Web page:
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If you picket, it
will never heal

If you picket, it
will never heal


A gay writer for America's Next Top Model finds an ugly side to all the glamour.

When I first became a writer for America's Next Top Model back during cycle 4 of the show, people would often hear of my chosen vocation and respond with some permutation of the following: "Oh, hey, my daughter/coworker/gay cousin watches that show. Me, not so much. I don't even know when it's on, seeing as I find a modeling competition too lowbrow for my NPR-level sensibilities." But that was two years ago, and now that the new CW Network is halfway through airing cycle 7, it seems the world has finally embraced Tyra's weave and its merry band of eating disorder-addled proteges. Top Model, in other words, has totally come out of the closet.

I can hear the collective murmur: "Wait. Writers? On a reality show? I thought that stuff just happened." Oh, please. Regular people aren't half as interesting as the girls on America's Next Top Model. This is because there is a talented staff of twelve of us--or there was, before we were forced to take leave of our desks and begin living life in front of the show's production office on Santa Monica Boulevard in Los Angeles--who take hundreds of hours of footage of young women sitting around and turn it into 42 minutes of sparkling television.

And for the most part these girls do nothing. They sit around. They eat cereal. They call their boyfriends. They complain about their boyfriends. It's just like your life, but skinnier. Then the writers come in during the postproduction period and tease out the story lines, crafting each episode into a brilliant hour of crying, hair-pulling histrionics. But with heart. Have you ever been amazed that the girl who happens to be such a focal point of an episode of reality television also happens to be the girl who gets eliminated that week? Thank a reality writer for crafting it so seamlessly that it looks like it happened by itself.

The 12 Top Model writers worked on this show for nearly 50 combined seasons. I loved my job, loved my coworkers, and personally hoped to work there for another 50 seasons. To that end we decided to ask the CBS network (who owns the new CW Network on which Top Model is currently airing) if we could be covered by a Writers Guild of America contract, under which we would receive such basic benefits as health insurance and pensions. All the network had to do was pony up some additional cash brought in by one of the most successful, longest-lasting reality shows in the history of the genre. Done and done, right?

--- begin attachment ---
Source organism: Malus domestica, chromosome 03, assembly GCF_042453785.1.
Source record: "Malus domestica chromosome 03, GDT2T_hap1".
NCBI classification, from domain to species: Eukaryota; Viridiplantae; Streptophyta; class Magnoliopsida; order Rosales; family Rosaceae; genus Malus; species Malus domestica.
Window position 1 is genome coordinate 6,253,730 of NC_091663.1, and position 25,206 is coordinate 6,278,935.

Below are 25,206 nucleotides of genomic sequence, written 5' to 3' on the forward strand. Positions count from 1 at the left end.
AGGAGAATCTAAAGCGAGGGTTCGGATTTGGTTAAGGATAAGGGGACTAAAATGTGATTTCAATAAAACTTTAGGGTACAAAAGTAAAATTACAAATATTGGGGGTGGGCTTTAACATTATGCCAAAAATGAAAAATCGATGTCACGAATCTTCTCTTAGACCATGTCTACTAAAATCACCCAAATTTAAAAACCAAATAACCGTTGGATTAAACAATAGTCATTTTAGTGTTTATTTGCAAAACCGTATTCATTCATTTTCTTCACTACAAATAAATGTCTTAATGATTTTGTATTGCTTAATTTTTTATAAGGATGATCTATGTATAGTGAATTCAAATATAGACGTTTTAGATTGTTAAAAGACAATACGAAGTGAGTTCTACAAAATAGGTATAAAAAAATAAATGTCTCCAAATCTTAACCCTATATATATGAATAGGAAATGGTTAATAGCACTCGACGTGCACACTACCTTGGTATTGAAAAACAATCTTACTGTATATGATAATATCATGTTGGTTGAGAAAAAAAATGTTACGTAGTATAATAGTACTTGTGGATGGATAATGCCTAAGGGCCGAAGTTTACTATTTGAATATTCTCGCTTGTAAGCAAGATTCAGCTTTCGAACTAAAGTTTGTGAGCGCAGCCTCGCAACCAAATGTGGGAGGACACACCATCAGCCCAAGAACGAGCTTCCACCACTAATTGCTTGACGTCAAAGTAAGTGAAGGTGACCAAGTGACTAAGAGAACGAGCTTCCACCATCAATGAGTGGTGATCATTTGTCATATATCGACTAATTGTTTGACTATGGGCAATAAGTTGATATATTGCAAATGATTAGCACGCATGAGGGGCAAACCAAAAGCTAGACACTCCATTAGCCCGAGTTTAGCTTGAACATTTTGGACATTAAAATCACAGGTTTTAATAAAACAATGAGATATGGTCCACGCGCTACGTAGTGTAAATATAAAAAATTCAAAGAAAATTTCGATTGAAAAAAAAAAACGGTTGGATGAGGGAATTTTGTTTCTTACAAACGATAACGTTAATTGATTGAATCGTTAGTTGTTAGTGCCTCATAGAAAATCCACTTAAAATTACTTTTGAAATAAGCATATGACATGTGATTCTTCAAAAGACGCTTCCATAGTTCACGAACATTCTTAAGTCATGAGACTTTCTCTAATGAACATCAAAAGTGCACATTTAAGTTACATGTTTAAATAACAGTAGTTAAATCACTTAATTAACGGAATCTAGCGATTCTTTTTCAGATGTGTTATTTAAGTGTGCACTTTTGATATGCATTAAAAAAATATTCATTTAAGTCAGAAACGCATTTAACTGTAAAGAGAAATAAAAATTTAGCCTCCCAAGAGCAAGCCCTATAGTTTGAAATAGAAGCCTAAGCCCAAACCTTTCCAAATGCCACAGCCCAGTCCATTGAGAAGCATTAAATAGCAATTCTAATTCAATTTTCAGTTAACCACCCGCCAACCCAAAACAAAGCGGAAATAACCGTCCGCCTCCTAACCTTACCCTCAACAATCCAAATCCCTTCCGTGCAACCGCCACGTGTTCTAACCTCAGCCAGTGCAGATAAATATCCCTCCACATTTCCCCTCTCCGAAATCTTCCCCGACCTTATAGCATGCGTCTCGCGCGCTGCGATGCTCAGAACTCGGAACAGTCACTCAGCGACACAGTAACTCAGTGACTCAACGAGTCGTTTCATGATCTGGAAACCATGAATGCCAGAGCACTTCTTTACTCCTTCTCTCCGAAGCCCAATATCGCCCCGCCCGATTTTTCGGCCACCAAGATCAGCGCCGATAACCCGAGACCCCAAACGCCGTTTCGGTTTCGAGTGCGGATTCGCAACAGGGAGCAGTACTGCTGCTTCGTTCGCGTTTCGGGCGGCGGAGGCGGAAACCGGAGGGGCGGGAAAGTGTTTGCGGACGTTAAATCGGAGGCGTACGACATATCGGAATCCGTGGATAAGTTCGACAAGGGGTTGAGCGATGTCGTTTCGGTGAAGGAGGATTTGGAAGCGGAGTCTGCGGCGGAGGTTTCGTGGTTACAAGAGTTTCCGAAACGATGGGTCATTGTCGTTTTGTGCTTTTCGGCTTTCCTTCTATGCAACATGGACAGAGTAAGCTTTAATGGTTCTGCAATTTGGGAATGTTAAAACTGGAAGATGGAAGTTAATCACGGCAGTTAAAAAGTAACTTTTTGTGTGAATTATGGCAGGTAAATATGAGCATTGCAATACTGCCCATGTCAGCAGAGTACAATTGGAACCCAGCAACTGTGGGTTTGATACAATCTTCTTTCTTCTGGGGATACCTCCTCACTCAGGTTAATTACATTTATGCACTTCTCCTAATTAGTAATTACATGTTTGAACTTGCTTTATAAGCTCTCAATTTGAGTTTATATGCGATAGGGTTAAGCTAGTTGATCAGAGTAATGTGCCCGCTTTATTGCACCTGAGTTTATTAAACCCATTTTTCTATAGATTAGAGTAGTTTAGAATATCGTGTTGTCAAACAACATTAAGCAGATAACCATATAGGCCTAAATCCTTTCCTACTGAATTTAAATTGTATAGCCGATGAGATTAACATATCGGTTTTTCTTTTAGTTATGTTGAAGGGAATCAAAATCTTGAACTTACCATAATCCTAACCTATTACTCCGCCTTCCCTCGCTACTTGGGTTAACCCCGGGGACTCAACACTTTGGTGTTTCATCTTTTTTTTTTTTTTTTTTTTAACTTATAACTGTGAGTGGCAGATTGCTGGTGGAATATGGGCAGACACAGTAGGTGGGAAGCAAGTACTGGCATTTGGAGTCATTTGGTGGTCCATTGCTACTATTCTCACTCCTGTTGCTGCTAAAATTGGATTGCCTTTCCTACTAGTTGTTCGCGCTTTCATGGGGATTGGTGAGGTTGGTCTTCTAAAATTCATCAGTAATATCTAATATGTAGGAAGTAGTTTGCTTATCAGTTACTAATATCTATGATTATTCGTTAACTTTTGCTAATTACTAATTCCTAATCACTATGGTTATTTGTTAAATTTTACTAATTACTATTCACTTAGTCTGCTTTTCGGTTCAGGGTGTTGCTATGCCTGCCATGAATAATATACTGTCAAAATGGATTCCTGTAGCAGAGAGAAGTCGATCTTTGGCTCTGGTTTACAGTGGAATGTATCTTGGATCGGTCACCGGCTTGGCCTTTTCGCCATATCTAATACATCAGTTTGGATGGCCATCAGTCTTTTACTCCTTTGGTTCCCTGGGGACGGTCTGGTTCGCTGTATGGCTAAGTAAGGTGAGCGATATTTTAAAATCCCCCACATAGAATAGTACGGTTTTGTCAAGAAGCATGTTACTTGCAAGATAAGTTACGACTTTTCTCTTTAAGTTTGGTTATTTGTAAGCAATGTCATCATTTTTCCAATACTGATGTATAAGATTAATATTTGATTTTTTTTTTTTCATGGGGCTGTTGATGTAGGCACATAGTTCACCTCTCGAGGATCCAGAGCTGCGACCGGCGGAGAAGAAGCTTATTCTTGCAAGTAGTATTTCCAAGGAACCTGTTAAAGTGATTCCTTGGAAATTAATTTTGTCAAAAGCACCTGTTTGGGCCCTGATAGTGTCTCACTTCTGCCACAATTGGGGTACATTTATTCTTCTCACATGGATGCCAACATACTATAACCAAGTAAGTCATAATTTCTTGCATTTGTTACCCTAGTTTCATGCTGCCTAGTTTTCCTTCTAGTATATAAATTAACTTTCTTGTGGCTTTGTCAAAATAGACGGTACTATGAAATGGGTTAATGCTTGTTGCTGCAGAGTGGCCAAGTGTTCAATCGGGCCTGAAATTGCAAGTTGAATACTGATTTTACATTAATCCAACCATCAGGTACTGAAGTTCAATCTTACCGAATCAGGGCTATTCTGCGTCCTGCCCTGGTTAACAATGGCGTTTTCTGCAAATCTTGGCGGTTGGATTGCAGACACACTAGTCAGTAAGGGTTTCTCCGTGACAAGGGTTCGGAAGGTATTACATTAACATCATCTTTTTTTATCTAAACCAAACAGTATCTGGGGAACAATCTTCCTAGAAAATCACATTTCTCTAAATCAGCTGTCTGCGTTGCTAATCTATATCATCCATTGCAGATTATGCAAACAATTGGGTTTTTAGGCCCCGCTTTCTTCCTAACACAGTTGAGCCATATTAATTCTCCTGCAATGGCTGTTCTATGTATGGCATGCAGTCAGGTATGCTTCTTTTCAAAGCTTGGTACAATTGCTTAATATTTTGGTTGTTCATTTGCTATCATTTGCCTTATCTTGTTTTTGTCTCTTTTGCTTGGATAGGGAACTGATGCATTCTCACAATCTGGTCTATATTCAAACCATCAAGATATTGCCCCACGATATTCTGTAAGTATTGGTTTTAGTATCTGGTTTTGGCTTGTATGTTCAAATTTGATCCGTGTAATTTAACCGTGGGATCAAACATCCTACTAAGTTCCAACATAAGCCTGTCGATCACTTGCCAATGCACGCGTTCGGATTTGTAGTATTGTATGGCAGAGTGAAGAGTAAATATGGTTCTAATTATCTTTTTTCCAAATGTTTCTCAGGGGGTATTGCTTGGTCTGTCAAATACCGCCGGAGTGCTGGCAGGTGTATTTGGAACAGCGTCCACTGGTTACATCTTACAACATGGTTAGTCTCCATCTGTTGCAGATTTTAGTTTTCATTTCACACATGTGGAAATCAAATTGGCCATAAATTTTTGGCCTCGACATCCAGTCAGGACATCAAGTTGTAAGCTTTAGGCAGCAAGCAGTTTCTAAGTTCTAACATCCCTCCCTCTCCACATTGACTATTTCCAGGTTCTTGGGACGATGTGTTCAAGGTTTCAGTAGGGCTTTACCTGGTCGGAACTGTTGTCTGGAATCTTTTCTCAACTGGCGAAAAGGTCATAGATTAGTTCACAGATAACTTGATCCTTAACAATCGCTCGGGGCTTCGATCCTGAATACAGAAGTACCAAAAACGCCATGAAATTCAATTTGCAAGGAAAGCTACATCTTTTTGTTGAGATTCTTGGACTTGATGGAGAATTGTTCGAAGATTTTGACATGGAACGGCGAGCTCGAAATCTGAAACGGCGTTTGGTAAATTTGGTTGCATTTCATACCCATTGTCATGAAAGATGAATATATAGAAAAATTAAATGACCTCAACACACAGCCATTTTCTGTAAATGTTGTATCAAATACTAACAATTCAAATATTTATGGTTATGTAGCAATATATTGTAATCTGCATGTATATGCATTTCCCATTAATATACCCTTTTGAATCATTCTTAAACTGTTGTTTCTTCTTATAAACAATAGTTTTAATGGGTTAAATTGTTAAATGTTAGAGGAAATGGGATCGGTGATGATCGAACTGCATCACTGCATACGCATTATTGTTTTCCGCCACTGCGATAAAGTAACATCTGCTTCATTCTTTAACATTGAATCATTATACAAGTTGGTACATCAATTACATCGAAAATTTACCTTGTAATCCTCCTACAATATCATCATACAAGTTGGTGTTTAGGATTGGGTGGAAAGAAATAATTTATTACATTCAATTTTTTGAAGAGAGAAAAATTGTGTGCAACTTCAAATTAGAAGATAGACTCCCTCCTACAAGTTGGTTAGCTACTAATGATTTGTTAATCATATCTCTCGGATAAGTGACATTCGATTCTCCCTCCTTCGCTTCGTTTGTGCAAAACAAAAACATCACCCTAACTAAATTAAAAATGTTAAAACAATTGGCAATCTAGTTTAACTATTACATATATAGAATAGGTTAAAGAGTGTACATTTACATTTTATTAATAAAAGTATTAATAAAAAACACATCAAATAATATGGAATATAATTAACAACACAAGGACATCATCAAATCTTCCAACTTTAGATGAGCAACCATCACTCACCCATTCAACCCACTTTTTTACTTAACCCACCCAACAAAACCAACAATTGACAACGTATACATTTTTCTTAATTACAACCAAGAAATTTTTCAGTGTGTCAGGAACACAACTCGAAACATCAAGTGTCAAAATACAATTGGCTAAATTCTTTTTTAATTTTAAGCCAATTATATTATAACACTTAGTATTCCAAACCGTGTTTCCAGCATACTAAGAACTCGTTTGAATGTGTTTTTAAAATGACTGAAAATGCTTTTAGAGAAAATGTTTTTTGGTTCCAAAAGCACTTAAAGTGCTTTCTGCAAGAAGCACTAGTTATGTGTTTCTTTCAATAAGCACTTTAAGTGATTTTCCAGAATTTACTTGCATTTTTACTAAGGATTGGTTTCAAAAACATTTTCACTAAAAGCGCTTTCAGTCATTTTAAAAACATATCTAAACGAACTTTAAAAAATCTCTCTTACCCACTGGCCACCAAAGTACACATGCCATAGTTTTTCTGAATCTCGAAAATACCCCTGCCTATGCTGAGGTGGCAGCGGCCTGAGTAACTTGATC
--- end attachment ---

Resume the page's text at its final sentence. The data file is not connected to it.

Now I'm unemployed.

After making a formal request for union recognition, we were directed to the National Labor Relations Board, the archaic government bureaucracy that allegedly exists to investigate whether or not a group is eligible for union recognition. This is despite the fact that our department of 12 writers unanimously requested such recognition, so how could there be any question? We viewed this move as a stalling tactic on the part of the network. And considering the fact that our case is still pending in a dusty manila folder in a cobweb-ridden hallway deep in a government building somewhere, I'm inclined to believe that the NLRB was not the best way to go. Still, I didn't see myself walking out of my job either.

But walk out we did, and on July 21 we began a strike that lasted for two months and ended in an ultimately failed bid to gain union status. The CW began airing the new season on September 20, and, considering the fact that my writing team worked on the first half of the season, Top Model so far looks like every other season of the show. I can't vouch for the last bunch of episodes, and I'll be watching them with some curiosity to see how the rest of the season goes without us.

During the time we spent rotting in a Los Angeles heat wave we received endless support from fans of the show, and we've been portrayed as golden boys and girls in the press. But when you're getting stonewalled by a multibillion-dollar conglomerate such as CBS, a spate of good press can still feel like you're throwing grapes against a brick wall. CBS drew a line in the sand, and through their stony silence we deduced that they viewed us not as 12 individuals but rather as the tip of a very large iceberg. Let the 12 of us into the WGA, they seem to think, and the floodgates will open for all reality writers. Will it happen eventually? Absolutely, at which point the Top Model strikers will be viewed as the vanguard of the movement to unionize all of reality television. But for now I'm being viewed as exactly what I am: just another unemployed writer in Hollywood.

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